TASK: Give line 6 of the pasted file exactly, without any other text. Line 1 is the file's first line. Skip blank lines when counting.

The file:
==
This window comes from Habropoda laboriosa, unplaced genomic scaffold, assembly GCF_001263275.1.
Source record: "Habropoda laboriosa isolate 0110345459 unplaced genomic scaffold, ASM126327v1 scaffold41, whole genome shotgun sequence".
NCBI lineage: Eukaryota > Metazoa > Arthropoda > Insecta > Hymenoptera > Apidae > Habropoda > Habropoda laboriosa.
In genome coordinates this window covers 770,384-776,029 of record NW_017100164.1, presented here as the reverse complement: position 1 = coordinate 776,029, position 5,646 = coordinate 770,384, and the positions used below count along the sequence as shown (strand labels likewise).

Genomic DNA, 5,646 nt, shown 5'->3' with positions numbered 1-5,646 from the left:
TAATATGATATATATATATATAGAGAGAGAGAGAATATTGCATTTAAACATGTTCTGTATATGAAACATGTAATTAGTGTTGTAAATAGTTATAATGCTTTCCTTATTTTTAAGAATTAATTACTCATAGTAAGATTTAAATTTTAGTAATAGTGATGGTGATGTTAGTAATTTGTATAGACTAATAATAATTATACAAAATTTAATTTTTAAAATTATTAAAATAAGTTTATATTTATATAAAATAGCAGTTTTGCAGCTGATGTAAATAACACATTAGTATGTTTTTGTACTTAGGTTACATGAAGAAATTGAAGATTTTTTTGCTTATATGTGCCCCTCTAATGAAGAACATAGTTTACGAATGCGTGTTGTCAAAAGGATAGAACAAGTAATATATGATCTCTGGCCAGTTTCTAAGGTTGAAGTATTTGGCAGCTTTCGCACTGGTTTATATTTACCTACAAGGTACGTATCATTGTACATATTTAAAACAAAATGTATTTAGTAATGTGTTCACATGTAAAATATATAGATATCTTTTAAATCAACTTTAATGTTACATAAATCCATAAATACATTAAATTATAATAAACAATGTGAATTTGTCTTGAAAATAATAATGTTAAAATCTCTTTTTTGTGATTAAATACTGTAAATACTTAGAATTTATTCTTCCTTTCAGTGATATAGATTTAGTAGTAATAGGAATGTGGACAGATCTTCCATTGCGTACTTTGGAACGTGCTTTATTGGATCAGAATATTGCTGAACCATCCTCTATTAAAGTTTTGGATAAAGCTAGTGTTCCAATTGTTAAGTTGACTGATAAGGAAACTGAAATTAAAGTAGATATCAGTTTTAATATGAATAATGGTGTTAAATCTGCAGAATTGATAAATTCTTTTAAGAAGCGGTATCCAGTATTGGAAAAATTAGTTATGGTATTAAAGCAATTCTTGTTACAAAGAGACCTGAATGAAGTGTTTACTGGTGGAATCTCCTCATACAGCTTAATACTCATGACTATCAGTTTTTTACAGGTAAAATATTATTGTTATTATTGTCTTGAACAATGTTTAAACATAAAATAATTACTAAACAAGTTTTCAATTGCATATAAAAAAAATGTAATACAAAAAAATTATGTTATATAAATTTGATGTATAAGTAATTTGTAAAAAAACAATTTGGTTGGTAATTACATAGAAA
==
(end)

TAATATGATATATATATATATAGAGAGAGAGAGAATATTGCATTTAAACATGTTCTGTATATGAAACATGTAATTAGTGTTGTAAATAGTTATAATGCTTTCCTTATTTTTAAGAATTAATTACTCATAGTAAGATTTAAATTTTAGTAATAGTGATGGTGATGTTAGTAATTTGTATAGACTAATAATAATTATACAAAATTTAATTTTTAAAATTATTAAAATAAGTTTATATTTATATAAAATAGCAGTTTTGCAGCTGATGTAAATAACACATTAGTATGTTTTTGTACTTAGGTTACATGAAGAAATTGAAGATTTTTTTGCTTATATGTGCCCCTCTAATGAAGAACATAGTTTACGAATGCGTGTTGTCAAAAGGATAGAACAAGTAATATATGATCTCTGGCCAGTTTCTAAGGTTGAAGTATTTGGCAGCTTTCGCACTGGTTTATATTTACCTACAAGGTACGTATCATTGTACATATTTAAAACAAAATGTATTTAGTAATGTGTTCACATGTAAAATATATAGATATCTTTTAAATCAACTTTAATGTTACATAAATCCATAAATACATTAAATTATAATAAACAATGTGAATTTGTCTTGAAAATAATAATGTTAAAATCTCTTTTTTGTGATTAAATACTGTAAATACTTAGAATTTATTCTTCCTTTCAGTGATATAGATTTAGTAGTAATAGGAATGTGGACAGATCTTCCATTGCGTACTTTGGAACGTGCTTTATTGGATCAGAATATTGCTGAACCATCCTCTATTAAAGTTTTGGATAAAGCTAGTGTTCCAATTGTTAAGTTGACTGATAAGGAAACTGAAATTAAAGTAGATATCAGTTTTAATATGAATAATGGTGTTAAATCTGCAGAATTGATAAATTCTTTTAAGAAGCGGTATCCAGTATTGGAAAAATTAGTTATGGTATTAAAGCAATTCTTGTTACAAAGAGACCTGAATGAAGTGTTTACTGGTGGAATCTCCTCATACAGCTTAATACTCATGACTATCAGTTTTTTACAGGTAAAATATTATTGTTATTATTGTCTTGAACAATGTTTAAACATAAAATAATTACTAAACAAGTTTTCAATTGCATATAAAAAAAATGTAATACAAAAAAATTATGTTATATAAATTTGATGTATAAGTAATTTGTAAAAAAACAATTTGGTTGGTAATTACATAGAAA